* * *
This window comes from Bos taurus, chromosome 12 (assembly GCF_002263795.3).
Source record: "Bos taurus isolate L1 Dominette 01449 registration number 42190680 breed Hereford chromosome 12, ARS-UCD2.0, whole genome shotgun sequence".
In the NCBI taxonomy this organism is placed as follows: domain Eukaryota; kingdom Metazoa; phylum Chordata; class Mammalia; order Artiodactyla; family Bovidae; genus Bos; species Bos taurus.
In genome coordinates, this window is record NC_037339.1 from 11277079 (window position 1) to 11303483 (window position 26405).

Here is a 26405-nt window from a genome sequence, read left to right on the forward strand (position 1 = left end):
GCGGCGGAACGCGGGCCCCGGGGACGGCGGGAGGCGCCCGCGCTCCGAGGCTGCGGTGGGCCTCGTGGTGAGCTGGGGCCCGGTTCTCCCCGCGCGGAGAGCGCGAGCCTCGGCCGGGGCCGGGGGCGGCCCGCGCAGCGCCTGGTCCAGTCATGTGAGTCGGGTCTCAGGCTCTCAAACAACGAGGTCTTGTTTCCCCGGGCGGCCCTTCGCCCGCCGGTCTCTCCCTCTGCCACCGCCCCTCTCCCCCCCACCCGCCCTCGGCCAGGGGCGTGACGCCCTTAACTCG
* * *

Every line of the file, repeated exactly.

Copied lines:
This window comes from Bos taurus, chromosome 12 (assembly GCF_002263795.3).
Source record: "Bos taurus isolate L1 Dominette 01449 registration number 42190680 breed Hereford chromosome 12, ARS-UCD2.0, whole genome shotgun sequence".
In the NCBI taxonomy this organism is placed as follows: domain Eukaryota; kingdom Metazoa; phylum Chordata; class Mammalia; order Artiodactyla; family Bovidae; genus Bos; species Bos taurus.
In genome coordinates, this window is record NC_037339.1 from 11277079 (window position 1) to 11303483 (window position 26405).

Here is a 26405-nt window from a genome sequence, read left to right on the forward strand (position 1 = left end):
GCGGCGGAACGCGGGCCCCGGGGACGGCGGGAGGCGCCCGCGCTCCGAGGCTGCGGTGGGCCTCGTGGTGAGCTGGGGCCCGGTTCTCCCCGCGCGGAGAGCGCGAGCCTCGGCCGGGGCCGGGGGCGGCCCGCGCAGCGCCTGGTCCAGTCATGTGAGTCGGGTCTCAGGCTCTCAAACAACGAGGTCTTGTTTCCCCGGGCGGCCCTTCGCCCGCCGGTCTCTCCCTCTGCCACCGCCCCTCTCCCCCCCACCCGCCCTCGGCCAGGGGCGTGACGCCCTTAACTCG